December 1, 2020 at 10:38 am

Schoen Publishes Article in American Political Thought

Dr. Brian Schoen, portrait

Dr. Brian Schoen

Dr. Brian Schoen, Associate Professor and Chair of History, published “Francis Lieber on Institutional Liberty, Secession, and the Modern State” in the fall 2020 issue of American Political Thought: a Journal of Ideas, Institutions, and Culture, an interdisciplinary journal that explores the American political tradition published by the University of Chicago Press.

Schoen investigated Francis Lieber (1800–1872), a professor at South Carolina College and Columbia College, New York City, who spent his career grappling with the nature of political organization and became famous for writing a law code for the Union Army that subsequently became the basis for future Geneva conventions on war. The article framed Lieber, a German émigré, within a broader Atlantic tradition that critiqued social contract theory, which he believed fostered a “Gallican liberty” prone to centralization and democratic absolutism. Schoen highlights the importance of what Lieber saw as a healthy “Anglican liberty” that diffused power through societal institutions and cooperative government structures.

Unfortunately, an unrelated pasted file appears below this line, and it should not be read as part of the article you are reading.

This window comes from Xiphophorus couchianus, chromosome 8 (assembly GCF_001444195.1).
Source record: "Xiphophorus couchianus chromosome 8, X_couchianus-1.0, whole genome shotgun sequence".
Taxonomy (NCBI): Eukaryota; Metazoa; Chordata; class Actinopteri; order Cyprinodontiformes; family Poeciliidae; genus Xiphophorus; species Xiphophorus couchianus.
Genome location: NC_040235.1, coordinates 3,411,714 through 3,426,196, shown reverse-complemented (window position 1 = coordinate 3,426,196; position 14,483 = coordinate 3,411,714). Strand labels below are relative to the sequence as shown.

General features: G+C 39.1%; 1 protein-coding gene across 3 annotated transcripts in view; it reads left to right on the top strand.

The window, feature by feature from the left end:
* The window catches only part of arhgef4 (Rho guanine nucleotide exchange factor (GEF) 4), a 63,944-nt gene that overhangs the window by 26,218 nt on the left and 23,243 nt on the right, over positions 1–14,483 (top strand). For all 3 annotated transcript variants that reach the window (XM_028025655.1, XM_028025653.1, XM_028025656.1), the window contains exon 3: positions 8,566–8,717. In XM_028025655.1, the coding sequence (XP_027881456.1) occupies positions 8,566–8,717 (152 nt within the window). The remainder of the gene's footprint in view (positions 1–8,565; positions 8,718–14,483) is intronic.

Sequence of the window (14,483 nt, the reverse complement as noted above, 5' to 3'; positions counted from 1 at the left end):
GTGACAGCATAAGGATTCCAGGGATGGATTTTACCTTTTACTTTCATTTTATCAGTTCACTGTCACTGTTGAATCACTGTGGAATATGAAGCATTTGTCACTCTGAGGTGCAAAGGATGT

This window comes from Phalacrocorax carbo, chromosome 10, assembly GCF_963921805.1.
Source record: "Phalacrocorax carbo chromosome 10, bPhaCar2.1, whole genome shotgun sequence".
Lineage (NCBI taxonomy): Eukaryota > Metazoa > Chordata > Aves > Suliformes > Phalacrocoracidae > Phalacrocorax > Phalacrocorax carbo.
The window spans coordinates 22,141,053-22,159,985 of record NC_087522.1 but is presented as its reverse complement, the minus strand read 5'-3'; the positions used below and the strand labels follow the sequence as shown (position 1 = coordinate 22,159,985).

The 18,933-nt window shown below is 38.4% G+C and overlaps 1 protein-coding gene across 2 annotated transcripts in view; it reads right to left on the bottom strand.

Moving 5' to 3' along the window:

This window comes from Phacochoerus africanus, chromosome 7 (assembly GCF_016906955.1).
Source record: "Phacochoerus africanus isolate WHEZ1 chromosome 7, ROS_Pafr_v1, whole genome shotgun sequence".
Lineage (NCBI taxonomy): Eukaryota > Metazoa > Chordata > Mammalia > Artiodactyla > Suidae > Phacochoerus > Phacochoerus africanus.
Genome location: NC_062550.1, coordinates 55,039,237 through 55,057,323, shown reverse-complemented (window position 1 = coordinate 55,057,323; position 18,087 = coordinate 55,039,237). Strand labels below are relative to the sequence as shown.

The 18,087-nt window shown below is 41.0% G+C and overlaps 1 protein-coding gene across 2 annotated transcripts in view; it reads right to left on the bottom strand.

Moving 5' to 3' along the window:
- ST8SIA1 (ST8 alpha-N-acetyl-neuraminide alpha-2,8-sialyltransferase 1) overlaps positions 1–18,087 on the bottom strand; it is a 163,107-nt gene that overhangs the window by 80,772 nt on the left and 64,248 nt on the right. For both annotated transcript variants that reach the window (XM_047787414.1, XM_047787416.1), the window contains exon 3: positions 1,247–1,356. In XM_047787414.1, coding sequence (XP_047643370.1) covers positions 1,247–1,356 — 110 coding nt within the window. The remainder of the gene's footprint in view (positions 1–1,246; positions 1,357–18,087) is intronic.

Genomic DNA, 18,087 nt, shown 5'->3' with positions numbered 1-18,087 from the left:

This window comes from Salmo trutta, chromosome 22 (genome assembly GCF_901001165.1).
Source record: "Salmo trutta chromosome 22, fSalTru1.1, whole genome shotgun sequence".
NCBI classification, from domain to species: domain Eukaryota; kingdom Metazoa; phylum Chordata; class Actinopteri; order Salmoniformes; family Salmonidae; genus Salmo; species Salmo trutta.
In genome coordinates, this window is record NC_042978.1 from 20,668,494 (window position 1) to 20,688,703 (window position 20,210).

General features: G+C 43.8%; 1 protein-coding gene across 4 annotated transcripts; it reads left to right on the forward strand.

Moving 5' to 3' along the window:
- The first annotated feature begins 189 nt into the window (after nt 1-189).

This transatlantic perspective informed Lieber’s response to the primary threats confronting the American political system in the mid-19th century: southerners’ commitment to states’ rights theory and Democrats’ amoral understanding of “popular sovereignty,” both of which opened the door for slavery’s expansion. Preserving institutional liberty and the Union led Lieber to a full-throated defense of the United States as an organic nation-state capable of squashing secession and advancing civilization and freedom through constitutional reform and international law.

According to Schoen, “Much like Americans today, Lieber grappled with how to understand the challenges of democratic governance amidst a period of rampant globalization and deeply divided domestic politics. Though his solutions were unique to his time, his emphasis on vibrant governmental and nongovernmental institutions should resonate with our own contemporarily politics.”

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